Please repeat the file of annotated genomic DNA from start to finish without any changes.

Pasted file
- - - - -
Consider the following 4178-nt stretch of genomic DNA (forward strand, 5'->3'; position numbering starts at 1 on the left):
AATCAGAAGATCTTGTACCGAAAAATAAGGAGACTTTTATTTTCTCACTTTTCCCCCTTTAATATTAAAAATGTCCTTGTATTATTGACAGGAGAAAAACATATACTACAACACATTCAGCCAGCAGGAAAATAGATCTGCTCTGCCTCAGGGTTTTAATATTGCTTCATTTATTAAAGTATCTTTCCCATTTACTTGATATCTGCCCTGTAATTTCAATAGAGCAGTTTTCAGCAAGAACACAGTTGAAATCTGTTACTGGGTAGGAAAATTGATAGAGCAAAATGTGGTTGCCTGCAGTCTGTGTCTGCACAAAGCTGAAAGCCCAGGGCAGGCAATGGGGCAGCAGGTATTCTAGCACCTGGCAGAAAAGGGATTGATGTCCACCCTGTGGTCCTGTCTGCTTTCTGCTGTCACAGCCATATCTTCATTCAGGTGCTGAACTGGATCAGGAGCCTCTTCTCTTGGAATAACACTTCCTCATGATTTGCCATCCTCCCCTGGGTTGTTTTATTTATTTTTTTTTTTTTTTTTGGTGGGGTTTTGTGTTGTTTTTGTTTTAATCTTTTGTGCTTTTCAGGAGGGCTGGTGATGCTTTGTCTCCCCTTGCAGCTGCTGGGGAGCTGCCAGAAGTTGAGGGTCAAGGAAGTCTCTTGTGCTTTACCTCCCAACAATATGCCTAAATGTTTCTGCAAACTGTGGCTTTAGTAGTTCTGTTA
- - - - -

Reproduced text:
Consider the following 4178-nt stretch of genomic DNA (forward strand, 5'->3'; position numbering starts at 1 on the left):
AATCAGAAGATCTTGTACCGAAAAATAAGGAGACTTTTATTTTCTCACTTTTCCCCCTTTAATATTAAAAATGTCCTTGTATTATTGACAGGAGAAAAACATATACTACAACACATTCAGCCAGCAGGAAAATAGATCTGCTCTGCCTCAGGGTTTTAATATTGCTTCATTTATTAAAGTATCTTTCCCATTTACTTGATATCTGCCCTGTAATTTCAATAGAGCAGTTTTCAGCAAGAACACAGTTGAAATCTGTTACTGGGTAGGAAAATTGATAGAGCAAAATGTGGTTGCCTGCAGTCTGTGTCTGCACAAAGCTGAAAGCCCAGGGCAGGCAATGGGGCAGCAGGTATTCTAGCACCTGGCAGAAAAGGGATTGATGTCCACCCTGTGGTCCTGTCTGCTTTCTGCTGTCACAGCCATATCTTCATTCAGGTGCTGAACTGGATCAGGAGCCTCTTCTCTTGGAATAACACTTCCTCATGATTTGCCATCCTCCCCTGGGTTGTTTTATTTATTTTTTTTTTTTTTTTTGGTGGGGTTTTGTGTTGTTTTTGTTTTAATCTTTTGTGCTTTTCAGGAGGGCTGGTGATGCTTTGTCTCCCCTTGCAGCTGCTGGGGAGCTGCCAGAAGTTGAGGGTCAAGGAAGTCTCTTGTGCTTTACCTCCCAACAATATGCCTAAATGTTTCTGCAAACTGTGGCTTTAGTAGTTCTGTTA